Specifically, writes Ms. Lee
Given that the United States currently has 5,113 warheads in its nuclear stockpile . . . and China’s nuclear capabilities are estimated at around 240 . . . it is unlikely that the Chinese will believe that the New START treaty has created anywhere near the “necessary conditions” to enable China to begin force reductions of its own.
Worse, from China’s point of view (ostensibly anyway)
. . . given President Obama’s own admission that global zero is unlikely to be achieved in his lifetime, the Chinese have cause to question whether the United States and Russia will voluntarily relinquish their nuclear superiority any time soon. Under these circumstances, the United States will be waiting a long time for any Chinese reciprocity on nuclear force reductions.
Along with the token cuts in New START and U.S. adherence to missile defense, neither is the $85 billion that President Obama has committed to the nuclear weapons industry in the United States over the next decade likely lost on China. For India’s part, since it doesn’t loom as a supposed threat to the United States, it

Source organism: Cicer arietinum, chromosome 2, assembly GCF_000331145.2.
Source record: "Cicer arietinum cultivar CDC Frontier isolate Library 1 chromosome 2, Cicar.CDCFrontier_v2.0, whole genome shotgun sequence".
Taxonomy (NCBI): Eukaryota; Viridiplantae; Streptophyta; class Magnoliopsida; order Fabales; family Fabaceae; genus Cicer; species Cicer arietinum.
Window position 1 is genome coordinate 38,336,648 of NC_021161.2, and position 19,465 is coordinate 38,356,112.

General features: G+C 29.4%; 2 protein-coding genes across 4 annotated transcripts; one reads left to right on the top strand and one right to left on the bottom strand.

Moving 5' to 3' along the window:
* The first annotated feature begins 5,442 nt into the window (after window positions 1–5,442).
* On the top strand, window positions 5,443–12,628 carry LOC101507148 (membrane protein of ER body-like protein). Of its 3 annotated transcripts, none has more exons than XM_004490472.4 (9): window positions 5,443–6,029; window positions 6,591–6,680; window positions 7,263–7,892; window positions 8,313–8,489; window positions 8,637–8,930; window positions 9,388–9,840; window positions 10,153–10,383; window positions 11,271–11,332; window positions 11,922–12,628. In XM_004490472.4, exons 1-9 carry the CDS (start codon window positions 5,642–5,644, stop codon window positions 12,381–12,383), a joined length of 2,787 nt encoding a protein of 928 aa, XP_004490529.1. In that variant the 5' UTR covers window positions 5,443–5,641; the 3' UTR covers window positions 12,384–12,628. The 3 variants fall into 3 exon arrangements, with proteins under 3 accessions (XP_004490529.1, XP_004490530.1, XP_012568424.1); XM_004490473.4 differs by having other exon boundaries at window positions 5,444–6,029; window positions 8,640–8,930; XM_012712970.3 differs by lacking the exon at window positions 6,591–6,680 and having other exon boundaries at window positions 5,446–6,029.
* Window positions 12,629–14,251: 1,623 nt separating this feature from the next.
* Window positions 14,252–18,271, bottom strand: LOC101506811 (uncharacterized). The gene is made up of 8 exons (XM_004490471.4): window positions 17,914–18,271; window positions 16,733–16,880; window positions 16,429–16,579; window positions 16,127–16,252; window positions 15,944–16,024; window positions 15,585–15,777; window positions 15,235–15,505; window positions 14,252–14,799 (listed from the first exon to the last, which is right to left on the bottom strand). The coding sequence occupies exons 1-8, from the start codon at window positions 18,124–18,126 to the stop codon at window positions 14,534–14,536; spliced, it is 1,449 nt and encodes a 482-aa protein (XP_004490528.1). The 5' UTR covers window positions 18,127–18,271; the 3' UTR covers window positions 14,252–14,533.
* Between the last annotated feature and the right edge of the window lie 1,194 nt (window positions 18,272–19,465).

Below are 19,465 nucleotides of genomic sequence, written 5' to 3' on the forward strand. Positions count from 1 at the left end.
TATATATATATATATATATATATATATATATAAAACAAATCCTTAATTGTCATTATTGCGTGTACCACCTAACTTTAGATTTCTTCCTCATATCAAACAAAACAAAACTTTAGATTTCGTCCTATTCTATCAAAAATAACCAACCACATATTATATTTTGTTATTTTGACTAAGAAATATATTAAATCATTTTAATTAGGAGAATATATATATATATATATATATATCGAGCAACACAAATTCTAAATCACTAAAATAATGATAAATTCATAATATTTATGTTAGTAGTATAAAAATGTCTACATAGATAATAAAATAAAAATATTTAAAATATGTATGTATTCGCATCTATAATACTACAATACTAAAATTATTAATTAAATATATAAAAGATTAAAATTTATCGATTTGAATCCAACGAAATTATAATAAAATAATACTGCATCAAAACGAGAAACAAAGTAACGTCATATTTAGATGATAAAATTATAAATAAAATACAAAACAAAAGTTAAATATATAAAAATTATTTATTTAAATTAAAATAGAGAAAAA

. . . has little reason to view the continuing strategic nuclear superiority of the United States and Russia as a security threat. However, in keeping with its moral and political stance against nuclear weapons [say what? — RW]. . . . Prime Minister Singh, while welcoming the New START agreement also called on “all states with substantial nuclear arsenals to further accelerate this process by making deeper cuts that will lead to meaningful disarmament.”
But professing to support disarmament and putting the onus on the U.S. and Russia to show leadership is somewhat disingenuous on the part of India when what really determines its willingness to disarm lay elsewhere. Ms. Lee explains.
The greatest influence over when India will begin nuclear force reductions remains . . . its nuclear armed regional competitors, China and Pakistan. . . . Any commitments India is likely to make on nuclear force reductions will be linked to both of these states doing the same.
Besides, Ms. Lee writes [emphasis added]:
The bottom line is that the short-term national security interests of both China and India are likely to have greater influence over the level of [disarmament] reciprocity that will be forthcoming [from them], given that global zero is still aspirational and the United States continues to maintain a high level of nuclear superiority.